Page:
Better Design in Less Time

By Todd McDevitt, Director, Corporate Marketing, ANSYS

As products become more complex, market cycles shorten and competition increases, companies must find ways to reduce the time it takes to get their products to market. Simulation process compression is key to achieving time-to-market goals.

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Better Design in Less Time

Many factors contribute to a product's success — engineering innovation, product quality and the business model employed are all important. But in nearly every industry, time to market is among the most critical factors. Released at the right time, your product grabs market share and dominates the field. Miss the window of opportunity, whether as the innovation leader or rapid follower, and your product will struggle. Globally competitive markets, along with increasingly volatile consumer demands, drive companies to further reduce their time to market.

One of the greatest bottlenecks in the product development process is physical testing and verification. The old practice of developing a design, building a physical prototype, testing, redesigning, and then building a new prototype is no longer sustainable. This is especially true as product architectures become more complex by using mechanical, electrical and embedded software subsystems. Manufacturers need to know not only how individual subsystems will perform, but how the complete product will perform in the real world — long before physical verification.

Engineering simulation and virtual prototyping have reduced reliance on physical testing and pushed verification activities earlier in the design. Engineers using these tools assess designs more comprehensively and at a fraction of the time and cost. Simulation will never fully replace physical testing, but companies use it widely to reduce the number of physical prototypes and testing cycles at the component and subsystem levels, shaving months off development lead times.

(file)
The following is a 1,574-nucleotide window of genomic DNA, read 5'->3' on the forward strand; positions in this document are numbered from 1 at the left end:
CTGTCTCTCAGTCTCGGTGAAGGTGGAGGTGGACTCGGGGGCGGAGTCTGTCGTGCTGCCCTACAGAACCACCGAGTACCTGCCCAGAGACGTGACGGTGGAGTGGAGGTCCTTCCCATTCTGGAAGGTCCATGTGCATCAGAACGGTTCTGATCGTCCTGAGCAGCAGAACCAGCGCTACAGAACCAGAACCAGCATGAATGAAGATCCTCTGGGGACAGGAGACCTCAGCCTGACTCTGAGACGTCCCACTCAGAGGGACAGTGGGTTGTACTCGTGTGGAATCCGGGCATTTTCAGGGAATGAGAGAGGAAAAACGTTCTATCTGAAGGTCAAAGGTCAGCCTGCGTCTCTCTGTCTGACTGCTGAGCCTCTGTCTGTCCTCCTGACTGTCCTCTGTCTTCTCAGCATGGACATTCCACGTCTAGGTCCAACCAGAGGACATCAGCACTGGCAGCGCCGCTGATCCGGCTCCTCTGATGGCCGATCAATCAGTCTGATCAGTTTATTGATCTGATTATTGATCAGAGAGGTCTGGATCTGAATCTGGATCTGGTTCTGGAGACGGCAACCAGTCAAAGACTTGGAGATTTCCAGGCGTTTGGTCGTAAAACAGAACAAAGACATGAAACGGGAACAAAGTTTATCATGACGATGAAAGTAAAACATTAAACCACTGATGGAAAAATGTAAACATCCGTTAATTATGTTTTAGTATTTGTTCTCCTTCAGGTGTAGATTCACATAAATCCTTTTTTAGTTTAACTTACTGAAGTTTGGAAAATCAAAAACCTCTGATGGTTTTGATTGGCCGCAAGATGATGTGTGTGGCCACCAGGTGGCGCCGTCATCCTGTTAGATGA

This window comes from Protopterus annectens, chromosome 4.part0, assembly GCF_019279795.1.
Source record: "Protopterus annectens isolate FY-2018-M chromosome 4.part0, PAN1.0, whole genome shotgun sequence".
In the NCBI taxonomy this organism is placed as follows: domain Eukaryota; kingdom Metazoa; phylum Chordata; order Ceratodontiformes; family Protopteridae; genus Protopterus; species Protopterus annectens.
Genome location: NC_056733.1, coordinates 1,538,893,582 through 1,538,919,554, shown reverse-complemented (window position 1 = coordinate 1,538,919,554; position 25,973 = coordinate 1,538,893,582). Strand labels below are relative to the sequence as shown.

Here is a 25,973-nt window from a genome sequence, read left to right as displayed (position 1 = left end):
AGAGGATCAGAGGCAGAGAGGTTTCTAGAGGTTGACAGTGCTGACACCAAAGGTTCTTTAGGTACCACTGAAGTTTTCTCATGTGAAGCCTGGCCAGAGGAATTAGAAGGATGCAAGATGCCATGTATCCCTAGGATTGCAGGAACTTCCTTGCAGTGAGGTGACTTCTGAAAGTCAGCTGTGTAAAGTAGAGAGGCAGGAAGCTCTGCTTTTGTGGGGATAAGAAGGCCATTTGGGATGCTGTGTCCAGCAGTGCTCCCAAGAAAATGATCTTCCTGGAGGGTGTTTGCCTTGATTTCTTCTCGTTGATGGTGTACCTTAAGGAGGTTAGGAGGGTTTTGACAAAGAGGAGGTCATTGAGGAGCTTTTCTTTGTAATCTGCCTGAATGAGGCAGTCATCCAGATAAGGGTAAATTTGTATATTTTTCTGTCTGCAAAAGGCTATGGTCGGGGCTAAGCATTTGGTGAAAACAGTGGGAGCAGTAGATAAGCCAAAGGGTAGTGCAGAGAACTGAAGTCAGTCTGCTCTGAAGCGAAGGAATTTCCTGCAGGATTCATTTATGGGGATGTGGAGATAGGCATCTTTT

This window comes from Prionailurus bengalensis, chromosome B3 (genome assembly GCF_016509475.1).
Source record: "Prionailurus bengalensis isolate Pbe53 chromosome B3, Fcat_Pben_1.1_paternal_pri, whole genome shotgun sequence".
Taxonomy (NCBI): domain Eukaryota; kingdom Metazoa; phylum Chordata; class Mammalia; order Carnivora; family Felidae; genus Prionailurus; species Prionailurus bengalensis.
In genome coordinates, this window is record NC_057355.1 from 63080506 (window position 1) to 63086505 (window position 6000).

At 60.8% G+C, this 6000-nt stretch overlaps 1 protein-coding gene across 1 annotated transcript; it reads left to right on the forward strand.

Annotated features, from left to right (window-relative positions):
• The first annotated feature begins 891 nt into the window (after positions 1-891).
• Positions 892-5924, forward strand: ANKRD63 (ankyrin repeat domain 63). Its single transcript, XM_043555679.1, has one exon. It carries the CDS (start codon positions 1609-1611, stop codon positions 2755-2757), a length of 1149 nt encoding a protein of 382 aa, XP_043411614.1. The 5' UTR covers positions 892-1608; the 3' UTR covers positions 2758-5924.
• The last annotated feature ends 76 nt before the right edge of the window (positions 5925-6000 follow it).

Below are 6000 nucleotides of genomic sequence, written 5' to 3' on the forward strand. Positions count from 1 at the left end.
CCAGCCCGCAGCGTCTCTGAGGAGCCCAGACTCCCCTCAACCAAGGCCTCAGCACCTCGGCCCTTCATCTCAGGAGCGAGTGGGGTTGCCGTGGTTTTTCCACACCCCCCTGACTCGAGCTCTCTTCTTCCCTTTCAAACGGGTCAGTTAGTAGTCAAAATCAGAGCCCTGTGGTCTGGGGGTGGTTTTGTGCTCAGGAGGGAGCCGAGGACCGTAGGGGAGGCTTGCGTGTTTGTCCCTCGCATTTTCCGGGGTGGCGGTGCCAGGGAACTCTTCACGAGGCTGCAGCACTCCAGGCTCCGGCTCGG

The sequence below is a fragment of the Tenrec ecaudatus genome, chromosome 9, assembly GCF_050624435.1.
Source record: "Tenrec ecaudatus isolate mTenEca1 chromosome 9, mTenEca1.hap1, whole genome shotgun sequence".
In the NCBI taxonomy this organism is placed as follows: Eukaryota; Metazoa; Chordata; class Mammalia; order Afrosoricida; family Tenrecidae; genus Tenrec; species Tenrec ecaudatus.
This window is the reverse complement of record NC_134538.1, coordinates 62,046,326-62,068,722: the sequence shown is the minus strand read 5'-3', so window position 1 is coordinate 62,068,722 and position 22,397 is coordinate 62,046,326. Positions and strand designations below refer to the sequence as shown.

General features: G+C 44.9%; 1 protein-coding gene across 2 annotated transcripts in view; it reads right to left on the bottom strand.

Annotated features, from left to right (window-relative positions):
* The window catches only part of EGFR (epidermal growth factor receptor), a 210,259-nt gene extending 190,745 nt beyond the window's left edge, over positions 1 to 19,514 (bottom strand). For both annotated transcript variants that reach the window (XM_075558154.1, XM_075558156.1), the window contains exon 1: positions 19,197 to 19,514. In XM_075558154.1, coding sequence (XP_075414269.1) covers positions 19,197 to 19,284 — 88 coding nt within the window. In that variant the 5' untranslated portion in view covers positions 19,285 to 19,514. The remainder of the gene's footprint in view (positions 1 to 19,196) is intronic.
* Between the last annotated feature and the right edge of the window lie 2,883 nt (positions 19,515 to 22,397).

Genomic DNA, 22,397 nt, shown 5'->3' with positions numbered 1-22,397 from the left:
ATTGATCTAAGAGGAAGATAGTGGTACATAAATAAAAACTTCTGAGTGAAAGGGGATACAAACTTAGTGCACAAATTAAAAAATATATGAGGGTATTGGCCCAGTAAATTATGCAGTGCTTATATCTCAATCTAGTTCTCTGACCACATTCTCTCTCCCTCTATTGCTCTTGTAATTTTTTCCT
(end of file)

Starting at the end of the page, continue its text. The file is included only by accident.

However, the demand for shorter time to market is relentless. In the automotive industry, average lead times have been reduced from over four years to two and a half. Yet the industry is driving to push this below two years, despite the dramatic increase in product complexity. And it's not just the auto industry. The trend holds for almost every industry — high-tech, aerospace, industrial equipment, consumer products — you name it. Simply applying simulation to verify design and reduce physical testing is not sufficient; simulation has to be applied efficiently throughout the design cycle to compress every aspect of the product development cycle.

Todd McDevitt

At ANSYS, we think about process compression along three different axes: compressing each design phase, eliminating extra design cycles, and parallelizing engineering activities. To compress each design cycle, we enable our customers to create custom, repeatable simulation workflows that are deployed to engineers and designers so they can make the best decisions earlier. To reduce design iterations, our customers leverage the ANSYS engineering simulation platform to execute multi-objective optimization and find the best design faster. And to parallelize design activities, we have invested in model-based systems engineering tools to better manage and communicate the complexities of today's product architectures using living, executable models — rather than static CAD models, documents or spreadsheets. These models provide a thorough understanding of the dependencies, data and interfaces between subsystems so engineering teams break linear, waterfall development processes and adopt concurrent engineering practices.

To meet tomorrow's time-to-market goals, more strategic deployments of simulation focus on compressing, eliminating and parallelizing. As industry leaders redefine their best practices, they're incorporating the ANSYS simulation platform as a cornerstone of their strategy for success.